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Malabar Manual Vol 2
William Logan

By Rhodes Morgan, District Forest Officer.

There are four tracts of forests which have been under the management of the Forest Department in the Palghat Range since 1883. The most important of these is the Chenat Nayar forest, which escheated in the early years of the century to Government. The area of this forest is 15,206 acres, of, which 12,263 acres are forest, and the balance, 2,962 acres, grass land and sheet-rock. These forests are situated in a rooky range of hills connected with the Western Ghats, which rise to a height of 5,000 feet (Elival peak). On the lower slopes, i.e., up to 1,000 feet elevation, the forests are deciduous, above that, evergreen. The principal trees in the lower zone of deciduous forest are teak (almost exterminated), rosewood, venghay, venteak, irul, etc. The evergreen forests (contain white and red cedar, iynee, poonspar, ironwood, etc.

The lower slopes are very malarious, but the open grass lands higher up are above fever range.

There is a forest rest-house on Karimala, at an elevation of about 4.000 feet and another, at the base, near Dhoni. The forests are worked on the "Jardinage" or selection-felling system, the only one feasible in a forest where any felling "of blocks might result in various landslips, and would end in the ruin of the forest. There is very little soil on these hills , which are composed of solid gneiss.

A small quantity of timber is now removed annually, not exceeding 15,000 cubic feet, the forest having been very recklessly worked in former years, and the more valuable trees almost exterminated. This forest has been surveyed and demarcated with cairns of stones, and posts.

The second forest is situated at Walayar on the line of rail. The area of this forest is 3,017 acres, of which 2,600 acres is productive, the rest being barren rock. The forest has been divided into two blocks and ten compartments, and each compartment further sub-divided into sub-compartments. It is worked for fuel for the supply of the railway, and teak poles.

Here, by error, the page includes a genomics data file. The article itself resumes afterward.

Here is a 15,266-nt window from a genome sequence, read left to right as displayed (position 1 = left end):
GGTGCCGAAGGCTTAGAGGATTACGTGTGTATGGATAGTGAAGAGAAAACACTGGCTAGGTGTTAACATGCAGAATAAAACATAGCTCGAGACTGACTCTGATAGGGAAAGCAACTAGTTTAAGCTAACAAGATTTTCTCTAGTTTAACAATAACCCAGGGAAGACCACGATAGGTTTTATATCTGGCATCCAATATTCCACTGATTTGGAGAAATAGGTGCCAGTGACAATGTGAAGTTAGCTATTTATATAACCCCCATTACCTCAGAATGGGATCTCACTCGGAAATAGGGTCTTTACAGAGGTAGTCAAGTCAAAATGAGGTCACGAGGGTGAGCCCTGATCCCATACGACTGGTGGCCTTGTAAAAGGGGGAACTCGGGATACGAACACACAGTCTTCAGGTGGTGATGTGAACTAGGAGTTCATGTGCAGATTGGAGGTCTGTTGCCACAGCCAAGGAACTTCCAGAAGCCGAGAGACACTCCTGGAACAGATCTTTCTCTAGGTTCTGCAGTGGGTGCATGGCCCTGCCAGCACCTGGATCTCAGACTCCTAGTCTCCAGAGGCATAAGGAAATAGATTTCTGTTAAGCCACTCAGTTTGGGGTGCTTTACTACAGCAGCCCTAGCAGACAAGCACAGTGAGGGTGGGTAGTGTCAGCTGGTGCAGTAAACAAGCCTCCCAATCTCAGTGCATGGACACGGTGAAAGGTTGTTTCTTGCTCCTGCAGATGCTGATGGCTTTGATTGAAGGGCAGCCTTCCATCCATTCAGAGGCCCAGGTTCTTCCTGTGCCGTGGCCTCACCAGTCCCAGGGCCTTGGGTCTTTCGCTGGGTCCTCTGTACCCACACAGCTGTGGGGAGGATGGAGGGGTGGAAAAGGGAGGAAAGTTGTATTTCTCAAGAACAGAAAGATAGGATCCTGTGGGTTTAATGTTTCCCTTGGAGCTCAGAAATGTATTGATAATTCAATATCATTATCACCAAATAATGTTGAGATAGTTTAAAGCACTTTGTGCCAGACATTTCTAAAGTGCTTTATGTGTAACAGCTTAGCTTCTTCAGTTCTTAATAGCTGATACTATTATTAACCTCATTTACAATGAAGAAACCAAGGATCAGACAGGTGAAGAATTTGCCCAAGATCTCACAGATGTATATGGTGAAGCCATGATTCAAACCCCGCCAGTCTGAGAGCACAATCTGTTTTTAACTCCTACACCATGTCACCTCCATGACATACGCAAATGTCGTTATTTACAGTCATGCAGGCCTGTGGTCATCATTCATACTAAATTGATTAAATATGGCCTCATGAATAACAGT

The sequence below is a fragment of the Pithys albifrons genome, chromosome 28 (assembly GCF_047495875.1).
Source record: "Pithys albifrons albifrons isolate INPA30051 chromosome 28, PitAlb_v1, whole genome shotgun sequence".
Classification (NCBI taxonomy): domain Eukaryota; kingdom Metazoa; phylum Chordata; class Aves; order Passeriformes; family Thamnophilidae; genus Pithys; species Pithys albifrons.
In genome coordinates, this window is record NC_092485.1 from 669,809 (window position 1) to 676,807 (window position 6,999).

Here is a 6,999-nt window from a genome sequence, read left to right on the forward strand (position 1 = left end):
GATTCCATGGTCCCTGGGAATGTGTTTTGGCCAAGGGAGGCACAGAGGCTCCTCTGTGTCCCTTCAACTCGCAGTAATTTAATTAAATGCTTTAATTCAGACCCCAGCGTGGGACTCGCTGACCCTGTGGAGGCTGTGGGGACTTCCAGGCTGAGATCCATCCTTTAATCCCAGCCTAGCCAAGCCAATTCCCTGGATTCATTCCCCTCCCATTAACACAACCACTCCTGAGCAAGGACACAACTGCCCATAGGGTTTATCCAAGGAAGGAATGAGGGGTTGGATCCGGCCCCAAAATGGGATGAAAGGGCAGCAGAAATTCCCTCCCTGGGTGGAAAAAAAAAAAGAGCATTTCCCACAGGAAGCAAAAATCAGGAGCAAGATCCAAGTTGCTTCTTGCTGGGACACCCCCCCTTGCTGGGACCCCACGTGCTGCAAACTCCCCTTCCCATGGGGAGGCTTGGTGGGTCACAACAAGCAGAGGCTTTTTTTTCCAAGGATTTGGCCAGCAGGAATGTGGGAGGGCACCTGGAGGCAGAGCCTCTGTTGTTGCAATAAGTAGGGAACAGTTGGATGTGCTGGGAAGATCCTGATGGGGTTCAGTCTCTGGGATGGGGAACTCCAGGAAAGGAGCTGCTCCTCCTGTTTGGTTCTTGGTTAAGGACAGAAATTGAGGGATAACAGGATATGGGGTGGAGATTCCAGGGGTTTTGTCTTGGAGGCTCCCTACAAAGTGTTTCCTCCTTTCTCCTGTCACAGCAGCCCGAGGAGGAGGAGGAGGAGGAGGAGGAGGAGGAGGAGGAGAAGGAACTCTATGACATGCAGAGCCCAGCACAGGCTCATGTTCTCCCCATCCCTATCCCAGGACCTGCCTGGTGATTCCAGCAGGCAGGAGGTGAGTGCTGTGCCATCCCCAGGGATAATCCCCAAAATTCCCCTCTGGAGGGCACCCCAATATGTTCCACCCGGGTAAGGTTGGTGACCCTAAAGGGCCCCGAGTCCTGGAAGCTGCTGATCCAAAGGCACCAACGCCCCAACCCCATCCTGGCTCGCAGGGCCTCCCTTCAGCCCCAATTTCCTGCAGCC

The ‘‘coupes" are worked on a rotation of ten years, the produce being sold to contractors. A working scheme of this forest has been prepared. It is fenced in, and fire protected annually, and cattle are rigidly excluded. There is a special forest pound for stray cattle.

The remaining two forests are situated in the Walluvanad taluk. They are known as the Panakadan forest in the Tiruvalam desam and the Silent valley. The first of these is situated on a small rocky hill of about 1,000 acres in extent. The trees in it are deciduous and the growth average, the villagers in the neighbourhood having been in the habit of pollarding the trees for manure for their paddy. In 1883, this was put a stop to and a forest guard appointed to look after this forest, which is very isolated. These are a few small hills in the neighbourhood and a considerable tract on the slopes of the ghats, the ownership of which has not been determined yet.

Panakadan hill is Reserved Land, and is under special fire protection. It is intended shortly to notify it as a reserved forest.

The Silent Valley is an enormous tract of mountain forest and grass land situated on the western slopes of the Khoondahs, and is most inaccessible. It is roughly supposed to cover an area of over 70 square miles. The forest on it is all evergreen, and the principal trees the same as those usually found in such forests in Malabar, viz, poonspar, iynee, ironwood, red and white cedar, wild jack, etc. These forests yield cardamoms, dammer, rattans, etc. The timber is not worked on account of the inaccessible nature of the locality. This forest will shortly be notified for reservation.

Commentary                MMVol 1               MMVol 2

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